If “thirty is the new twenty,” which I friggin’ hope it is, since I’m turning 35-years-old this summer, then $600,000 is the new $500,000 when it comes to freehold houses in Toronto.
I don’t want to say, flat out, that you can’t get a freehold home for $500,000 in Toronto, but it’s getting tougher and tougher to find houses that are even priced that low, let alone sell for anything close to that.
So if you find yourself in this camp, you’re going to have to make a sacrifice, or two, or three.
Let’s go through a list of items you NEED to evaluate before, and during, your search for an entry-level home in Toronto…
If you’re a would-be home-buyer in Toronto, heed my warning: do not watch the TV show called “House Hunters.”
There’s nothing worse than losing in a 12-offer melee on that $599,000 listing at Coxwell & Danforth, then going home and watching people shop for 4-bed, 4-bath houses for $175,000 in Orlando, Florida.
The worst part is: the people are picky! We’re watching this show thinking, “Damn, son, come to T-Dot and see what $175,000 gets you. A parking space at Trump Towers, maybe”
And here are these picky, critical, and often rude buyers saying, “I really don’t like the yellow wall-colour,” as if they’ve never met this guy:
If you’re looking to buy an entry-level house in Toronto right now, and you’re well-informed, you’re probably aware that $600,000 is the new “magic mark” (not to be confused with Magic Mike…), as it’s getting increasingly tough to find anything in the $500’s
Some of you reading this might follow, “It’s getting increasingly tough to find anything in the $600’s as well,” but it all depends on what you’re looking for.
When I meet with a new buyer, I tell them the brutal truths about the Toronto real estate market.
Why set them up for disappointment?
Buying a freehold property in Toronto isn’t easy, no matter what price point you’re in. Over $3,000,000 right now? Take your pick. But for the rest of the market, multiple offers and over-asking are the norm.
The “bottom end” of the Toronto freehold market could be anything from $500,000 – $700,000, and while I know that’s a massive gap, it all depends on what your expectations are.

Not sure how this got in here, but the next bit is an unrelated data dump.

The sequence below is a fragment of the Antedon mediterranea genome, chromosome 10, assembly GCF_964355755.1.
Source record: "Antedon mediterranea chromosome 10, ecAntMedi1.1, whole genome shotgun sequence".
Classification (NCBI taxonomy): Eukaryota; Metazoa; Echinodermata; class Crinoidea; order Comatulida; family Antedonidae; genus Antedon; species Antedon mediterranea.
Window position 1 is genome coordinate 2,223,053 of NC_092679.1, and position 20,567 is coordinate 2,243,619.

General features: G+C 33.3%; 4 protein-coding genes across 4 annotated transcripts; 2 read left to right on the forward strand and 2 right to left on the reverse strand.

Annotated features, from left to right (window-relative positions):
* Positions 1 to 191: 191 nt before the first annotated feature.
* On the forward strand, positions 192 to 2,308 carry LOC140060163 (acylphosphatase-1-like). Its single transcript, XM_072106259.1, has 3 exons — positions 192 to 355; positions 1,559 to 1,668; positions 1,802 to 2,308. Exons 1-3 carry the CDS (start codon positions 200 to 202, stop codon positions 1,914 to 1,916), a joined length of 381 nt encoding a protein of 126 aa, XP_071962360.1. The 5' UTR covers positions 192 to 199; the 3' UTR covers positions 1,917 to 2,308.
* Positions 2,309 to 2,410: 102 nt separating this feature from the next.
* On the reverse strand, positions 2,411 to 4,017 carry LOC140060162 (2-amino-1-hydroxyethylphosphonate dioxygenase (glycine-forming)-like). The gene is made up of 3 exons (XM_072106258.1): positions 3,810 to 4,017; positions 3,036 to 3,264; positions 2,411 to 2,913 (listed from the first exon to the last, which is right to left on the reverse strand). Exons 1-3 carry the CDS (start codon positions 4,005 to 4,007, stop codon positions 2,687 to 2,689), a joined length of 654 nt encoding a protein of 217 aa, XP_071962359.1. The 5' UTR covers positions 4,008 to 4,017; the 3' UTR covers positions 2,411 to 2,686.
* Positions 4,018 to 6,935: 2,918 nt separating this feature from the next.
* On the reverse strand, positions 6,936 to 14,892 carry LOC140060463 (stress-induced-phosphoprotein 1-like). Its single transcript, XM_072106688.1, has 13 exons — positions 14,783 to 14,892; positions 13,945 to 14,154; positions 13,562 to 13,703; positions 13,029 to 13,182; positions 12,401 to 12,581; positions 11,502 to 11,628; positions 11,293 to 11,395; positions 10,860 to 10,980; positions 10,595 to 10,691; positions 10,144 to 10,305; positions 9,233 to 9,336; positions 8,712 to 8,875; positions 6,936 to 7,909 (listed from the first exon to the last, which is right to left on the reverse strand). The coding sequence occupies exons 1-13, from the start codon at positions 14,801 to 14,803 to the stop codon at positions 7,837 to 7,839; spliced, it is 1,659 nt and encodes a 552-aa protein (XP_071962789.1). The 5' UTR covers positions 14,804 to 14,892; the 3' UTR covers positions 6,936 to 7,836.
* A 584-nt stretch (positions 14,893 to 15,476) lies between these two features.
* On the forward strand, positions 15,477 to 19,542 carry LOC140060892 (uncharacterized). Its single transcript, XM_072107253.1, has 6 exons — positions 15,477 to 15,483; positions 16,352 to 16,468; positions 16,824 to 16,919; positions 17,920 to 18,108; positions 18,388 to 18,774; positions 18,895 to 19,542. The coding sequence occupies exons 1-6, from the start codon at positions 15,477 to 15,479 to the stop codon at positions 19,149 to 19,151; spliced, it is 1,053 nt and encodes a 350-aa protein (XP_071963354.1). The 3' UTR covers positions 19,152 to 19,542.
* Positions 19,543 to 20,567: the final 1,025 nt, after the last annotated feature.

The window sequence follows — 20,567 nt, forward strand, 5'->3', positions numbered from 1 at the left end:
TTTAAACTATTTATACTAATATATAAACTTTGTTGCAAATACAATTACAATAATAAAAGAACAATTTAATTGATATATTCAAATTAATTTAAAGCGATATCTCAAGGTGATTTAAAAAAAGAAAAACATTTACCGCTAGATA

So when looking for something entry-level, for those that are scratching and clawing to get there, I tell them, rather plainly, “You have to make one major concession, and quite possibly two.”
From there, I explain the following, outlining several compromises and concessions they can make:
This has to come first. It just has to.
When we’re talking about location, we can almost break it down into sub-categories. But basically we’re talking about location as it pertains to proximity to TTC, proximity to a “main drag,” and the overall style and demographic of the neighbourhood.
If you took a house that was a half-block south of Danforth Avenue, and compared it to a house that was between Gerrard & Dundas, there would be a massive premium for the former, not just because it’s close to transit, but because Danforth Avenue is that “main drag” of commercial and retail.
Take a look at this map:
People want to be close to the Danforth, at the north end, and they want to be close to Queen Street, at the south end.
But that box in the middle? That’s what a lot of my buyers refer to as “no man’s land,” since it’s in the middle, has inferior access to transit, and inferior commercial/retail.
Make no mistake – I’m not dissing this area. In fact, it offers a tremendous amount of value, and I have clients on Ivy Avenue, Bloomfield Avenue, and Woodfield Avenue – all of whom bought there because it was cheaper.
So if you’re willing to give up being “steps to trendy Queen Street,” then maybe that $630,000 house is only $575,000 if it’s just north of Gerrard Street East.
2) 3-Bedroom vs. 2-Bedroom
Outside of location, this is the biggest decision you have to make.
And more and more of my $600’ish clients are putting this before location.
It’s not necessarily a matter of how big you want your house to be today, or how many children you have to fill those bedrooms today (most of my buyers have none) but rather whether or not you want to move again in 3-5 years if you need the space for a second child, or your spouse’s home gym…
I tell my clients rather bluntly, “You do not want to call me in three years, tell me you need to find a bigger house, and then pay me 5% to sell your house, and pay land transfer tax to the the provincial and municipal governments.”
So here is where the compromises start to come into play.
If you can buy a gorgeous, fully-renovated, 2-bed, 2-bath house on a nice street for $650,000, or you can buy a 3-bed, 2-bath house, on a lesser street, in not-as-good shape for the same price, which one do you take?
The responses would be split 50/50 on that, and thus my job keeps me on my toes…
This one is pretty simple – you either have parking, or you don’t, and it can save or cost you $50,000.
The hierarchy of parking goes as follows:
1) Private Driveway
2) Garage w/Lane Access
3) Front Pad Parking
4) Mutual Drive w/Backyard Parking
5) No Parking
Debate whether a mutual drive is more coveted than parking via lane access (which happens to have a garage), but that’s basically your most common parking options in Toronto.